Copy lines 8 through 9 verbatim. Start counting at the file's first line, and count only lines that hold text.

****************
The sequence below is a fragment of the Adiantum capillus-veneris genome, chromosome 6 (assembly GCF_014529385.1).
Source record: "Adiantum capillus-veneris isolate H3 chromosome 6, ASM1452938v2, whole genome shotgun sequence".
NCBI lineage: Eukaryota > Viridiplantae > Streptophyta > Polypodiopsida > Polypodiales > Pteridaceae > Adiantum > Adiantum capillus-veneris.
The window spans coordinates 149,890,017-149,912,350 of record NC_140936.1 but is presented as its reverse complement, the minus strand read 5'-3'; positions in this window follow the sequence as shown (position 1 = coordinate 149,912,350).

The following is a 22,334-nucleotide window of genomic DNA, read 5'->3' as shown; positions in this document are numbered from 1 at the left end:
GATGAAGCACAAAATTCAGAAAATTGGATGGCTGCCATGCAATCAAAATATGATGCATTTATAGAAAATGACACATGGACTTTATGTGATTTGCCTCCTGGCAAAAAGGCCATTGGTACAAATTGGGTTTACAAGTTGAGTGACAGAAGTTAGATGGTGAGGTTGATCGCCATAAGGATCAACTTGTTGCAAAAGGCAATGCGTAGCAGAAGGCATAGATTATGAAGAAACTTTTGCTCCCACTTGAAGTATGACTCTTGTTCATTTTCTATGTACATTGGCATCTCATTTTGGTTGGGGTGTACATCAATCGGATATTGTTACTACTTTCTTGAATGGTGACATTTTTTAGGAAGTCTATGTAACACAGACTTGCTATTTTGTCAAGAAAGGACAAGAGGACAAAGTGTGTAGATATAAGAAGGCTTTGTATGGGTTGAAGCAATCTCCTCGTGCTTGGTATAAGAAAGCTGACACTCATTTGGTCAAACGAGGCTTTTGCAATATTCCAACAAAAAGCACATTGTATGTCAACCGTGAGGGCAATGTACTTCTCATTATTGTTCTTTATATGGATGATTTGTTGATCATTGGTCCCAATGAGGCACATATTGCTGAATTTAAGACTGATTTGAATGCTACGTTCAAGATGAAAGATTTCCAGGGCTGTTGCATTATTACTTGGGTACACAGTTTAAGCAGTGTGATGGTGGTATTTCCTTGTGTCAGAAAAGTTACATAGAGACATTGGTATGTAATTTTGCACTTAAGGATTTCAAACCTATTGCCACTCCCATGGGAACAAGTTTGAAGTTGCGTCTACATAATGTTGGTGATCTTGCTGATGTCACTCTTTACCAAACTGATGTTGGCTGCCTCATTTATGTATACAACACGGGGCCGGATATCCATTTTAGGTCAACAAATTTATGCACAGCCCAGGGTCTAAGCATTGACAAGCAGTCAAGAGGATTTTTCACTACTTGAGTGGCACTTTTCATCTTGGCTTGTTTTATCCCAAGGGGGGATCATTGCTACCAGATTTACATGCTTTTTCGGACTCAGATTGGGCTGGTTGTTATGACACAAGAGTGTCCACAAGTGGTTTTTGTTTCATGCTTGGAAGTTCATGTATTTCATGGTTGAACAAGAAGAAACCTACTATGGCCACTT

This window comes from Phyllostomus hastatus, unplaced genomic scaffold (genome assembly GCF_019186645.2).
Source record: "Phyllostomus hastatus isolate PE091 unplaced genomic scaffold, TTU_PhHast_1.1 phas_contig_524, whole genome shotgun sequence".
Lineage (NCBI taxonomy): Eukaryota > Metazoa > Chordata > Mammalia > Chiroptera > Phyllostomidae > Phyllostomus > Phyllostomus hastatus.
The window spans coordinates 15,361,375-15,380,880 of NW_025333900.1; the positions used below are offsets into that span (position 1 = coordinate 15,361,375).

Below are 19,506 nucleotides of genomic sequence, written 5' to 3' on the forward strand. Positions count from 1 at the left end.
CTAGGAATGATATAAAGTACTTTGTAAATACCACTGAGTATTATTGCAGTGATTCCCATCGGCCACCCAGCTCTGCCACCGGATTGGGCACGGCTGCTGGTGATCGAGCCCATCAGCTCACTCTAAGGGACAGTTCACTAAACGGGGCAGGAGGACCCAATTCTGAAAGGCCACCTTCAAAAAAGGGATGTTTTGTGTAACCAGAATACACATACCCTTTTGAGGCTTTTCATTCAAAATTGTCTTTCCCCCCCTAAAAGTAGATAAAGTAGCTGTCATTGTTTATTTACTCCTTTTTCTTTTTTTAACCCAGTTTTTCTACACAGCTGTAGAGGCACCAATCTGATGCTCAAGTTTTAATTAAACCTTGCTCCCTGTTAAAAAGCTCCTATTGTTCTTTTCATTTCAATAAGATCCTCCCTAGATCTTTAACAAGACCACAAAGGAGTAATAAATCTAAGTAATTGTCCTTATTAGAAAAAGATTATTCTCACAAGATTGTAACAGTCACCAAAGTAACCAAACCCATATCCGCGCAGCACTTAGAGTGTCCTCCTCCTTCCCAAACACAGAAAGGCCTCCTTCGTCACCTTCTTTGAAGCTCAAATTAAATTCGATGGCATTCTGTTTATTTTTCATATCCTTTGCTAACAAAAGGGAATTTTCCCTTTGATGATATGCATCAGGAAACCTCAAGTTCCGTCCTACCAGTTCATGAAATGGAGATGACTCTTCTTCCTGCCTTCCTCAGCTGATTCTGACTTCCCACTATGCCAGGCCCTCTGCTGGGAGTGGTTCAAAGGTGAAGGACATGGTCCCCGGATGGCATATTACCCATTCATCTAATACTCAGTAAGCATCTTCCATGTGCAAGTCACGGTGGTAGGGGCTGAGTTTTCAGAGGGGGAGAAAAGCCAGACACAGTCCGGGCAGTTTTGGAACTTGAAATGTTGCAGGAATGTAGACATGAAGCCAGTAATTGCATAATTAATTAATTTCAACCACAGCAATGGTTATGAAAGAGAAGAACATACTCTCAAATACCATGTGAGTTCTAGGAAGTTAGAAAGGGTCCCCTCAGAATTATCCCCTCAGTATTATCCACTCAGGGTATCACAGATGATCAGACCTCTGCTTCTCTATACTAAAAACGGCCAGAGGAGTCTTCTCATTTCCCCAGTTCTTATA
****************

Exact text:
Source record: "Phyllostomus hastatus isolate PE091 unplaced genomic scaffold, TTU_PhHast_1.1 phas_contig_524, whole genome shotgun sequence".
Lineage (NCBI taxonomy): Eukaryota > Metazoa > Chordata > Mammalia > Chiroptera > Phyllostomidae > Phyllostomus > Phyllostomus hastatus.